BACKGROUND: Aging-associated noncommunicable comorbidities are more prevalent among human immunodeficiency virus type 1 (HIV)-infected individuals than among HIV-uninfected individuals. Residual HIV-related chronic immune activation and senescence may increase the risk of developing comorbidities.
METHODS: Immune phenotyping, thymic output, and telomere length were assessed in 94 HIV-infected individuals who were aged >45 years and receiving antiretroviral therapy (ART; cases) and 95 age-matched uninfected controls.
RESULTS: Cases had lower CD4(+) T-cell counts, higher CD8(+) T-cell counts, and increased levels of immune activation (ie, increased soluble CD14 [sCD14] level and increased percentages of CD38(+)HLA-DR(+) cells among both CD4(+) and CD8(+) T cells), regulatory T cells, and percentage of programmed cell death 1 (PD-1)-expressing cells among CD4(+) T cells. Immune senescence levels (ie, percentages of CD27(-)CD28(-) cells or CD57(+) cells) were comparable between cases and controls. Peripheral blood mononuclear cells from cases had shorter telomeres but increased single-joint T-cell receptor excision circle content and CD31(+) naive CD4(+) T cells. Although cytomegalovirus (CMV) antibody titers were higher in cases, CMV-specific T-cell responses were comparable between cases and controls. T-cell senescence in cases was independently associated with T-cell activation but not with CMV-specific immune responses.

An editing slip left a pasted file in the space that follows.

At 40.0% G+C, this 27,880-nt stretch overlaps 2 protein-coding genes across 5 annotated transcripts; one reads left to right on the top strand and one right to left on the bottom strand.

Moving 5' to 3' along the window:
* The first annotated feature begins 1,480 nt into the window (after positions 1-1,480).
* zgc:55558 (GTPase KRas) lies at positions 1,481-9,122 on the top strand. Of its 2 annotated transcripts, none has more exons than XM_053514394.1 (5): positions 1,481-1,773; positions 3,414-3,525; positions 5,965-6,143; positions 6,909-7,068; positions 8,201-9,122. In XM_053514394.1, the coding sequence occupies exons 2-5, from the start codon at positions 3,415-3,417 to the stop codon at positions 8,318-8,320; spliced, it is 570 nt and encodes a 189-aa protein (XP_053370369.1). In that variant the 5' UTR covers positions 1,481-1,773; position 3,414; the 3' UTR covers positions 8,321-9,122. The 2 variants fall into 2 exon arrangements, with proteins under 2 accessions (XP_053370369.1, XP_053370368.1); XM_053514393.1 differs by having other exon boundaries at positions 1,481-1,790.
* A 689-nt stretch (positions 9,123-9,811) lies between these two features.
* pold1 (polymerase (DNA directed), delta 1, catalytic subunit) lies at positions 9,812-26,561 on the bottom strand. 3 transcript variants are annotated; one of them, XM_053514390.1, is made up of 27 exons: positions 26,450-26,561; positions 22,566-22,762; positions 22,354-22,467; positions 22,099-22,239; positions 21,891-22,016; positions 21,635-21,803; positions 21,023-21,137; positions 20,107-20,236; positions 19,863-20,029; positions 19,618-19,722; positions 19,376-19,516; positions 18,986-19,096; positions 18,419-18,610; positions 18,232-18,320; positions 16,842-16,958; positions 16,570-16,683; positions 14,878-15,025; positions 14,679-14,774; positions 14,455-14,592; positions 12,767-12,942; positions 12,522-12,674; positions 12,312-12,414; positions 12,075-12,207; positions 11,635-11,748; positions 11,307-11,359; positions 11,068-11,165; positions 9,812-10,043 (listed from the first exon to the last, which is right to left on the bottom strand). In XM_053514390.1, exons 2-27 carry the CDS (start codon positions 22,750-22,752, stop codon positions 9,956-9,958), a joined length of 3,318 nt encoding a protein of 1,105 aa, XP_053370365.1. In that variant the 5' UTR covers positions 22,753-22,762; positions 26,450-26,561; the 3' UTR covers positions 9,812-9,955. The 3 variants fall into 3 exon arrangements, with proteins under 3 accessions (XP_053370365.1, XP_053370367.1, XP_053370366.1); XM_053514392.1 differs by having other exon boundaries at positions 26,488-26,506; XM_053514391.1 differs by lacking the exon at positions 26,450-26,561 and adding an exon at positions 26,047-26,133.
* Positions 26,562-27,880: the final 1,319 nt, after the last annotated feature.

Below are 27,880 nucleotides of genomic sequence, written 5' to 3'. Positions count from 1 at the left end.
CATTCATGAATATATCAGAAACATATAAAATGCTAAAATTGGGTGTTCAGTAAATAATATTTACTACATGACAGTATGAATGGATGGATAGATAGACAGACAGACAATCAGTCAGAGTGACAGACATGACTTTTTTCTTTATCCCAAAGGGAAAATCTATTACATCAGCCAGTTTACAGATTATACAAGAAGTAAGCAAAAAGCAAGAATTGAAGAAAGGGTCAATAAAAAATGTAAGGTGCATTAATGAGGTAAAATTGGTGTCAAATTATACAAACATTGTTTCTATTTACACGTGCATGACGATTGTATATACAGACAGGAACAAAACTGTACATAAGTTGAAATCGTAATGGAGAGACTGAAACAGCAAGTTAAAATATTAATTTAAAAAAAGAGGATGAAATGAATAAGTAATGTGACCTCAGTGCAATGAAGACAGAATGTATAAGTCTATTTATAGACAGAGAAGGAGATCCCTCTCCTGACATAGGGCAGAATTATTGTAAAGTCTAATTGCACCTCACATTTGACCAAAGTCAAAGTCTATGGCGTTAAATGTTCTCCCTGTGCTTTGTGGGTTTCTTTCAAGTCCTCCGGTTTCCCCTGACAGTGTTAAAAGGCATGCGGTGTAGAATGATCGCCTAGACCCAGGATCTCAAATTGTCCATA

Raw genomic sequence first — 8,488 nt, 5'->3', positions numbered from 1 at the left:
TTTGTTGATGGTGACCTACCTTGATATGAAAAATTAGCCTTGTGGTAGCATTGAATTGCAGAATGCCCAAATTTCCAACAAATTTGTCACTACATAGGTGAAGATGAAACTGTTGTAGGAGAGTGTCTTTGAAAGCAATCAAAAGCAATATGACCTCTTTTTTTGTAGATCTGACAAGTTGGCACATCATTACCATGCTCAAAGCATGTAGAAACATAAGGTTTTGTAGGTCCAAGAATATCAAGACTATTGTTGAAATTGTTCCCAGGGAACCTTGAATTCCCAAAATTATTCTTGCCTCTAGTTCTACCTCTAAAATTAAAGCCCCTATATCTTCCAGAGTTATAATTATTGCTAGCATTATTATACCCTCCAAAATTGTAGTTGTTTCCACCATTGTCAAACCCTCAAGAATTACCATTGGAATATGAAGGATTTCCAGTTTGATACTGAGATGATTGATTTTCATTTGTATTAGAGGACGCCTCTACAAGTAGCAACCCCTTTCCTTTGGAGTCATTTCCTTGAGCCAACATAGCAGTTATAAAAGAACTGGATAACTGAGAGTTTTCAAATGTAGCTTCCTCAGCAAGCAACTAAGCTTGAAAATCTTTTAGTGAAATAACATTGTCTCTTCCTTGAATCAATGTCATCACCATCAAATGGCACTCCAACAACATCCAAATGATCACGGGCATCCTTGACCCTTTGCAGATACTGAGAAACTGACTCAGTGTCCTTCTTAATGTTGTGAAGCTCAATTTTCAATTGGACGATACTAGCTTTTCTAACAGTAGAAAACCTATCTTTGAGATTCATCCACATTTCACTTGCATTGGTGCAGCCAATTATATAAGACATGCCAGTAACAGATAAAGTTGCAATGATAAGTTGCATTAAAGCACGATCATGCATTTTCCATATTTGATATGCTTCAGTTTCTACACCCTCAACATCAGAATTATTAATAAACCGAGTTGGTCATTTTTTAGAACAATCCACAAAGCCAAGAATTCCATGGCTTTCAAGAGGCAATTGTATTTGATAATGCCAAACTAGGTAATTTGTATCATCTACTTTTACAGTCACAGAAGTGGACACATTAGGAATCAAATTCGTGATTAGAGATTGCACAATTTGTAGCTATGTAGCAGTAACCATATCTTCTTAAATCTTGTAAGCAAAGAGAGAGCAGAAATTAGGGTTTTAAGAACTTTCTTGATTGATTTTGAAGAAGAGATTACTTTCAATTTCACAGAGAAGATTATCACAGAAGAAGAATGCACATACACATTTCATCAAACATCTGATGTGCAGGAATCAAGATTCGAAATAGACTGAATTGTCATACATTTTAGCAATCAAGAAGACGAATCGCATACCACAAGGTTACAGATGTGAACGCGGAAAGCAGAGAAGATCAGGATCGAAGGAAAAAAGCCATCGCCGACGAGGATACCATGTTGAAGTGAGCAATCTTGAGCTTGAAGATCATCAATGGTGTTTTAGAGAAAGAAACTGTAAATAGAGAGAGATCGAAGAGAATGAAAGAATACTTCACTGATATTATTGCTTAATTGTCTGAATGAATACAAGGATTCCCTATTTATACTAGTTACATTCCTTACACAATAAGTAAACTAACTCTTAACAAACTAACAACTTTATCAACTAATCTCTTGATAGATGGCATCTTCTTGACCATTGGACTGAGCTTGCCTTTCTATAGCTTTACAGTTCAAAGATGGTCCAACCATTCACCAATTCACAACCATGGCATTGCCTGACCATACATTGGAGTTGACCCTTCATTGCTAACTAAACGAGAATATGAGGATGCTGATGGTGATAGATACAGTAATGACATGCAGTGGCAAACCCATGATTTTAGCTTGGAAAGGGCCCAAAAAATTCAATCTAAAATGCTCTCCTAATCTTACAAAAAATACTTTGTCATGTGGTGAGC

CONCLUSIONS: Despite long-term receipt of ART, HIV-infected adults had higher levels of immune activation, regulatory T cells, and PD-1-expressing CD4(+) cells and shorter telomeres. The increased soluble CD14 levels and percentage of CD38(+)HLA-DR(+) cells among CD4(+) T cells correlated with shorter telomeres and increased regulatory T-cell levels. This suggests that HIV influences immune function irreversibly, with several pathways that are persistently abnormal during effective ART. Therapies aimed at improving immune health during ART are needed.